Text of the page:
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China People's Congress

Default risks rising for Chinese SOEs as state support weakens

Government-backed entity missed bond payments amid cash drain

China's state-owned companies may not enjoy the same level of support they once did. (Photo by Kosaku Mimiura)

BEIJING -- Investors can no longer count on China's local governments to bail out state-owned companies that have trouble paying their debts, as a nationwide deleveraging campaign and tax reforms start to bear fruit.

Alarm bells rang late last month when Qinghai Provincial Investment Group, an aluminum company owned by the Qinghai government, missed a coupon payment on a $300 million bond.

While the payment was eventually made with the help of the company's controlling shareholder -- the Qinghai provincial government -- the slow rescue indicates that state support is no longer guaranteed in such cases, analysts say.

The risk of default in China's state sector -- long considered a safe haven by bond investors -- has increased at a time when the country is grappling with slowing growth and a protracted trade war with the U.S.

"Not all Chinese government-related entities can rely on state support for timely payment of their obligations," analysts at Fitch Ratings wrote in a recent research note. The abrupt turn of events, they said, could be prompted by Beijing's push to reduce implicit and explicit guarantees of state companies and improve market discipline.

The government reiterated its determination to address the pressing issue of debt at China's state-owned companies during the National People's Congess in Beijing this week. 

"We will press ahead the system reform to limit debts of state-owned companies," Lian Weiliang, deputy director of China's National Development and Reform Commission said on on Wednesday. 

Latest figures show debt levels of 115.65 trillion yuan as of last December, up 8.1% from a year ago.   This represents 64.7% of the 178.75 trillion yuan in assets, up by 8.4%, recorded for the same month. 

Only about 20% of onshore corporate defaults last year were made by state-owned enterprises, even though many of these companies have higher production costs, weaker competitive positions and are more leveraged than their private counterparts.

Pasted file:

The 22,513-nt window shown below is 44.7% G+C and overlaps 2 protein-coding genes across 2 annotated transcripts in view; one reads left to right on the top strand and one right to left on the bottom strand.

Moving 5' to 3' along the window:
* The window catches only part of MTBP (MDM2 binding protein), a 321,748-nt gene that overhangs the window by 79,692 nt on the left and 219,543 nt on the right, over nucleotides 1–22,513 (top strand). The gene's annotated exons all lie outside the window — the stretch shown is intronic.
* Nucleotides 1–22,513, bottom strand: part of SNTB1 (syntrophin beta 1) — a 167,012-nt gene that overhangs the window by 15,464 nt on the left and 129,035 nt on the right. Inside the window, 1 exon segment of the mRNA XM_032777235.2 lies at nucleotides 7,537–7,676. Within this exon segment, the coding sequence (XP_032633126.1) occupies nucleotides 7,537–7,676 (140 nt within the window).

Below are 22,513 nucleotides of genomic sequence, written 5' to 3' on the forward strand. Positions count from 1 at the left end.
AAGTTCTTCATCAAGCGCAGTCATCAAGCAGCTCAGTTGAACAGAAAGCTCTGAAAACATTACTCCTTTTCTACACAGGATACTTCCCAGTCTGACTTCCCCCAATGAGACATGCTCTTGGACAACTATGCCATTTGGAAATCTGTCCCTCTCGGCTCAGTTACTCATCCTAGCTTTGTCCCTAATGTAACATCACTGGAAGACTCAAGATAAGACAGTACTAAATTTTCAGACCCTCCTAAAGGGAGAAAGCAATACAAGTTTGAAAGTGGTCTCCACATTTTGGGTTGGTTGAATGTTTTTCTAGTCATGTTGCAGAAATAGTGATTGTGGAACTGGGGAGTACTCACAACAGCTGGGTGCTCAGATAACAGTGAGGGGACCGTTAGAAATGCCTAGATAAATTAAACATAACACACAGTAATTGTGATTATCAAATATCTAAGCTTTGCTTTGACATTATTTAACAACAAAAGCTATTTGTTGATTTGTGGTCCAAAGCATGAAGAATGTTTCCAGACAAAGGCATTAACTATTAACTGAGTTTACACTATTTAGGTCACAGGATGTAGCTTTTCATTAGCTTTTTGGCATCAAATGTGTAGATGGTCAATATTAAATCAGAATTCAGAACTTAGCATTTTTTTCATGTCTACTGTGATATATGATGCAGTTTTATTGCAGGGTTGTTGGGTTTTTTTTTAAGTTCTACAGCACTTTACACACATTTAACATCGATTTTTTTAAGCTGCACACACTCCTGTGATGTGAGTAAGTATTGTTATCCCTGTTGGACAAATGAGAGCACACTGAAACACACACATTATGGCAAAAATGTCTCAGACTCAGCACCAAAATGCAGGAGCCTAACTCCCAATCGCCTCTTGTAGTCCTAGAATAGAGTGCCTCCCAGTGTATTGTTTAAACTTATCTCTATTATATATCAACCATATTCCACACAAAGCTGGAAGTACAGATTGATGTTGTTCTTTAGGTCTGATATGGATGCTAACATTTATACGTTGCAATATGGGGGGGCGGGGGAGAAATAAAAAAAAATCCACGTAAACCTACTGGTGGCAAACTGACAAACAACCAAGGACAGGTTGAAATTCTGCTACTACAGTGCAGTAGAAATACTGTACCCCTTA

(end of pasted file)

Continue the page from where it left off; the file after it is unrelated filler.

China's economy has long been plagued with "zombie" companies that can only survive with government support but which local officials consider vital for local employment and strategic development. Now, however, officials appear to be reconsidering whether they should keep such companies alive when they themselves are facing growing financial pressure.

"We have seen a shift in attitudes towards defaults, as the authorities are keen to expedite the reckoning of bad debt," said Carlos Casanova, Asia Pacific economist at credit insurer Coface. A major reason for this is Beijing's call for local governments to tackle zombie enterprises and clean up nonperforming balance sheets by 2020, he said.

"This means that there will be less support for local SOEs going forward," Casanova said. "Investors with exposure to bad debt owned by local SOEs or local government financing vehicles would be more exposed to default risks than they have imagined."

Funding an SOE rescue is also becoming costlier as the state sector faces a wave of debt coming due in 2019. S&P Global Ratings data shows that close to 1.6 trillion yuan ($238 billion) worth of debt on the books of so-called local government finance vehicles will mature by the end of this year.

The agency downgraded the Qinghai aluminum producer's credit rating to CCC- with a negative outlook, noting that the missed payment reflects a potentially weakened commitment on the part of the government to support the company.

"QPIG's credit quality deteriorated sharply, and it may not be an exception among ailing SOEs," said S&P analyst Claire Yuan.

At the same time, an abrupt end of government support is unlikely, said Gloria Lu, another S&P analyst, as a large number of SOE defaults would threaten China's financial stability.

Instead, state support will be more selective, according to Wang Dan, a Beijing-based analyst for the Economist Intelligence Unit. Wang expects a polarization in SEOs' credit profiles as governments become more likely to let smaller zombies die while keeping the bigger ones afloat.

One reason for this, she said, is that local governments are pocketing less cash after the introduction of nationwide tax reforms last year requiring them to turn over a bigger cut of tax revenues to the central government. This weakens their ability to bail out SOEs, especially those that do not generate enough revenue, Wang said.

The Qinghai case could "shake the confidence of bond investors" in China's state sector, she added, making it more difficult for ailing SOEs to raise funds when their profits are already being squeezed in a slowing economy.

She suggests that investors seek to convert their bonds into equity in cases where the company's troubles are purely caused by liquidity. But if poor operations are the root cause, which is the case for most troubled SOEs, "there isn't much investors can do," Wang said.

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